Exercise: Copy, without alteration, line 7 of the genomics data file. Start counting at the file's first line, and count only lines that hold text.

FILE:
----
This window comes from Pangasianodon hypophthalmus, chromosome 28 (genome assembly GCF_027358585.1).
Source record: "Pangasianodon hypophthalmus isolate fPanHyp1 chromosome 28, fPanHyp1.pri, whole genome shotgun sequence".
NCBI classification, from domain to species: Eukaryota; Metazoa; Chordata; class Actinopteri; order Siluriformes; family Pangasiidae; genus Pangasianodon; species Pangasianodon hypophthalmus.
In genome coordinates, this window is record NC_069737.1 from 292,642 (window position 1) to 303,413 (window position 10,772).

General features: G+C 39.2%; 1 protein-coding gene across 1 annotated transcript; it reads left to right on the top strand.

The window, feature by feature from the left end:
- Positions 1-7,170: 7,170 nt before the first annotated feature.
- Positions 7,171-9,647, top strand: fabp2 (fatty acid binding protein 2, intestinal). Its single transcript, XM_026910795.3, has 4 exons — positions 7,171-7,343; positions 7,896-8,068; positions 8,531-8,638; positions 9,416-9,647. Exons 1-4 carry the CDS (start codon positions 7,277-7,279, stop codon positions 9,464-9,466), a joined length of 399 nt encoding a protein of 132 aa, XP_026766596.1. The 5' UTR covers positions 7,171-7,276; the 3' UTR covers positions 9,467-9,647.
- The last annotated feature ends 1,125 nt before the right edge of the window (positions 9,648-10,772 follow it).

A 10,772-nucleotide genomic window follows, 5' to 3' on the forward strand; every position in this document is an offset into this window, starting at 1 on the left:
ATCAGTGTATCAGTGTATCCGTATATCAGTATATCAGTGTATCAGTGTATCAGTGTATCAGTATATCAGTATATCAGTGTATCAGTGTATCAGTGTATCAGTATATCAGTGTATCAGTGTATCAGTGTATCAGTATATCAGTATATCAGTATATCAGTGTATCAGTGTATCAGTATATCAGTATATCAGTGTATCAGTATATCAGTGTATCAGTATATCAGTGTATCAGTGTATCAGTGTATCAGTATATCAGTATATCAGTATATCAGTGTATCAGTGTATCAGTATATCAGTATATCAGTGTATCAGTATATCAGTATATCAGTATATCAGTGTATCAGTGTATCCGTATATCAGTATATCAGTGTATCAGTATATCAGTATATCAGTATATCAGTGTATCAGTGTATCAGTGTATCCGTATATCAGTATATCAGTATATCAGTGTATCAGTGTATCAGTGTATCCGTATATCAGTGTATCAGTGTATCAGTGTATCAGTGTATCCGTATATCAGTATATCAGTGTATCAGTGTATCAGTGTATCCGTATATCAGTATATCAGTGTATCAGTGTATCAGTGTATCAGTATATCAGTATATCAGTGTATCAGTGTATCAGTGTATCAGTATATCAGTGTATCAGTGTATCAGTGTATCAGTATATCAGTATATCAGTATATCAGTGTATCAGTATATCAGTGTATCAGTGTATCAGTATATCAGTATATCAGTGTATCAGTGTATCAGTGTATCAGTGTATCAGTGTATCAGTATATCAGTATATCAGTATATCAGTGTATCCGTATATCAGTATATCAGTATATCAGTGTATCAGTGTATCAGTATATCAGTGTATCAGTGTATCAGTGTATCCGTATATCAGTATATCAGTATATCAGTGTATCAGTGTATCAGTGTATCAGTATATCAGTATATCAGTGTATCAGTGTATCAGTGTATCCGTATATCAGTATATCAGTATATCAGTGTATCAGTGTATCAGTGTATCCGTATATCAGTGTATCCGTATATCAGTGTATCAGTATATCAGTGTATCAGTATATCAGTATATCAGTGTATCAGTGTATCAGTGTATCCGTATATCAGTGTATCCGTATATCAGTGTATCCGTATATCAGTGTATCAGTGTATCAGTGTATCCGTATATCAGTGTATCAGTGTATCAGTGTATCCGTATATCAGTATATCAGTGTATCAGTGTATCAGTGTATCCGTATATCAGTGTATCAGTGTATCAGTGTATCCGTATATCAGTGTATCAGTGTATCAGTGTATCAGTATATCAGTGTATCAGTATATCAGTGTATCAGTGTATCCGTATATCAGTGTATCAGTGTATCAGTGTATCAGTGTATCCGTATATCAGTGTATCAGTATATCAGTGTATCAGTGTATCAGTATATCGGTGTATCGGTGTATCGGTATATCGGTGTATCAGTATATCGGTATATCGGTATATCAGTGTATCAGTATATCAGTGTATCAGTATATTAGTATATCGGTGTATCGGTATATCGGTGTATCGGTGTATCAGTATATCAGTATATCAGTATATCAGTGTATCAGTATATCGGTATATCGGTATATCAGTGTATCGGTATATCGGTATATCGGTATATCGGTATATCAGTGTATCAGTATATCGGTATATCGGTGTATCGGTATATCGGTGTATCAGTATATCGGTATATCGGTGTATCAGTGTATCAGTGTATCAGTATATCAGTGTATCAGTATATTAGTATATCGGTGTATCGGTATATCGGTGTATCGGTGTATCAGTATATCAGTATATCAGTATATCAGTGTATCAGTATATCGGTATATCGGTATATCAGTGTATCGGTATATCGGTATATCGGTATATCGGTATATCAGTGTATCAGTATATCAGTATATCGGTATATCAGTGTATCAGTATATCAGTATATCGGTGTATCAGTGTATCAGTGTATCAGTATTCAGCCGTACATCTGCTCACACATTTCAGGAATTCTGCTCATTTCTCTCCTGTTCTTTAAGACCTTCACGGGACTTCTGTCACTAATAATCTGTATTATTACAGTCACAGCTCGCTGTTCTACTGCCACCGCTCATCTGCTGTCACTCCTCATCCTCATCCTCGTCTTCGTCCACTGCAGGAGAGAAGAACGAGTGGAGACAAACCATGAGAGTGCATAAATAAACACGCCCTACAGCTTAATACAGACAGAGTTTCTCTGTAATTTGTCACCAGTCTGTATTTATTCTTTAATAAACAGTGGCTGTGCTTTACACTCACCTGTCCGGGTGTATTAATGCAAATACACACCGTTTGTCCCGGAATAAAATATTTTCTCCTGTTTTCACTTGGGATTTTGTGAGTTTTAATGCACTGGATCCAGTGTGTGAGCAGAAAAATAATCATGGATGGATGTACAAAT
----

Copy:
- Positions 1-7,170: 7,170 nt before the first annotated feature.